I am encouraged by some of the online research and reporting about this story, so sensationalized by the bigger media outlets.

Sensational health care conclusions here,

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Doubting the Case of Rom Houben.

From Steven Novella at Science-Based Medicine:

I don’t know. The mainstream media is doing a wonderful job sensationalizing this case, presenting it without skepticism. Some outlets are doing a good job of discussing the relevant issues – but they don’t have the information to have a meaningful discussion of this particular case. Details are tantalizing but thin.

The case is that of Rom Houben. The story was broke, as far as I can tell, bythe Mail Online – yes, that is a huge red flag. It does not make the story wrong, it just doesn’t instill in me confidence in the reporting.

Mr. Houben was in a terrible motor vehicle accident 23 years ago and has been paralyzed ever since. His diagnosis has been PVS – persistent vegetative state. However, recently, we are told, his mother insisted on a neurological re-evaluation. This is actually quite reasonable, generally speaking (again, without knowing specific details of this case).

As a result Dr. Steven Laureys did some advanced neuro-imaging on Mr. Houben. Laureys is a neurologist with not only legitimate but impressive expertise in coma and disorders of consciousness. Often the press throws around the term “top expert” without any meaning, but in this case the term seems appropriate.

I do not know what imaging was done, but Dr. Laureys’ team is doing research using functional MRI scanning and MRI spectroscopy – techniques which infer brain function from blood flow or metabolism. They are using these scanning techniques, during resting and activated states, to see how much cortical brain function there is in patients in apparent coma.

According to the press reports, Dr. Laureys found that Houben’s brain function was intact, or almost intact. This led to further evaluation of Mr. Houben’s clinical state, and it was discovered that he was able to communicate by typing out messaging on a board. Mr. Houben soon began recounting how he was awake the whole time, screaming inside his head, and eventually retreated into his dreams. He now feels like he has been reborn and looks forward to interacting with his family.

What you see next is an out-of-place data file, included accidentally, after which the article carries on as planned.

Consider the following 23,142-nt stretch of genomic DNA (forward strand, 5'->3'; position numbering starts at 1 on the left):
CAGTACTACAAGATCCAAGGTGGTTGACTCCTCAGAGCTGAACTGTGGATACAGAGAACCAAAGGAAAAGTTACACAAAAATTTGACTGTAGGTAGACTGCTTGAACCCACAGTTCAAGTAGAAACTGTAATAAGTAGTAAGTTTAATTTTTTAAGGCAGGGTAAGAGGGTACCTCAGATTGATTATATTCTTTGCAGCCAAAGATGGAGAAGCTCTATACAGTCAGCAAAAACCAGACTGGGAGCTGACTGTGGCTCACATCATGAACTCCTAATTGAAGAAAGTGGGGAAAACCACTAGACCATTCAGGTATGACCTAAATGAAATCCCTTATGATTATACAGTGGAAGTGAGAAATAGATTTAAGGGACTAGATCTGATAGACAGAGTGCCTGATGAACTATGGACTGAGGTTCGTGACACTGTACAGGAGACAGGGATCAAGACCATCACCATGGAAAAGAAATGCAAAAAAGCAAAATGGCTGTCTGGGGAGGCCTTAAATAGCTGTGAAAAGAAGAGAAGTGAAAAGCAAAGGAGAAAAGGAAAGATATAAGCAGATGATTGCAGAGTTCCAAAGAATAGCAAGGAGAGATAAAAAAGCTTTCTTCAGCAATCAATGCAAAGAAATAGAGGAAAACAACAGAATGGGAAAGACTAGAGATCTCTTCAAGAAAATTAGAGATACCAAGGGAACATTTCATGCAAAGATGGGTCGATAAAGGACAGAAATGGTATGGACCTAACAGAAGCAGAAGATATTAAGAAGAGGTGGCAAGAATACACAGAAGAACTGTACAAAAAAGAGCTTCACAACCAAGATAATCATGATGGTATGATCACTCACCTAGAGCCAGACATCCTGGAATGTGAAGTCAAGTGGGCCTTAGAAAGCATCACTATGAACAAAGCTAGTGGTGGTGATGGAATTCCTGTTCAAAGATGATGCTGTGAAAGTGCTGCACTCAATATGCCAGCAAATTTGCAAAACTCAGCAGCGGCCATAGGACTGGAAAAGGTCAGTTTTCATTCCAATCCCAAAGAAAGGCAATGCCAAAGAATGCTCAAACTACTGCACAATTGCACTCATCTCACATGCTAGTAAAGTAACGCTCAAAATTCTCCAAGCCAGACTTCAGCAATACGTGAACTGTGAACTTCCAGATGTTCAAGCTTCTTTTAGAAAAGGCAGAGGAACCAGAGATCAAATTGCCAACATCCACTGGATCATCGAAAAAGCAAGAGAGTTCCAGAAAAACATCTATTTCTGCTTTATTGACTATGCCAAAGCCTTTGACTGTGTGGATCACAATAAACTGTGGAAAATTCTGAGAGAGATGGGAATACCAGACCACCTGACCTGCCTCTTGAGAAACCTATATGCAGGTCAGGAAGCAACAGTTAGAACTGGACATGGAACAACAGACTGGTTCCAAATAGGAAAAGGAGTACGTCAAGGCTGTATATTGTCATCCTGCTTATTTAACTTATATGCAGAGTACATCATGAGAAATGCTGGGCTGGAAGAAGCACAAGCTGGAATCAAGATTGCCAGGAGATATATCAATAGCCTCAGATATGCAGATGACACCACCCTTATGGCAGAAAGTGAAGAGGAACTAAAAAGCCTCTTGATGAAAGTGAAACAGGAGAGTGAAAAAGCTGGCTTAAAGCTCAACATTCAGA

This is a wonderful story for the media. But to this neurologist, and I would think to any critically-thinking journalist, some questions come to mind. The biggest problem with this case as presented is that the finger-typing of Mr. Houben looks suspiciously like facilitated communication.

Read the whole post here.

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More Doubt about Houben "Locked In" Case.

From ScienceBlogs, more concern for the nature of the science and reporting regarding the case of Rom Houben, a Belgian recently discovered to have been "locked in" for 23 years. Video at the link above.

Look at the video again. Consider the claim and compare it to what you see. Here is someone who is rapidly going from letter to letter, yet it is claimed that Ms. Wouters is "feeling for minute twitches" in Houben's forefinger. Does it seem plausible that these minute twitches can lead to such rapid typing, even with practice? Not to me. To me this looks like a clear case of facilitated communication. Basically, it's the same principle as a ouija board; it's theideomotor effect. All it is in general is what the "facilitator" hopes or wishes it to be, whether she even realizes it or not. Examining the video, it looks to me as though part of the time Mr. Houben is not even looking at the keyboard; yet his assistant keeps typing. At one point it looks as though Mr. Houben's eyes are closed. If that's not enough for you, then look at this video, where it is even clearer that Houbens is not even looking at the keyboard at various points when his facilitator is typing.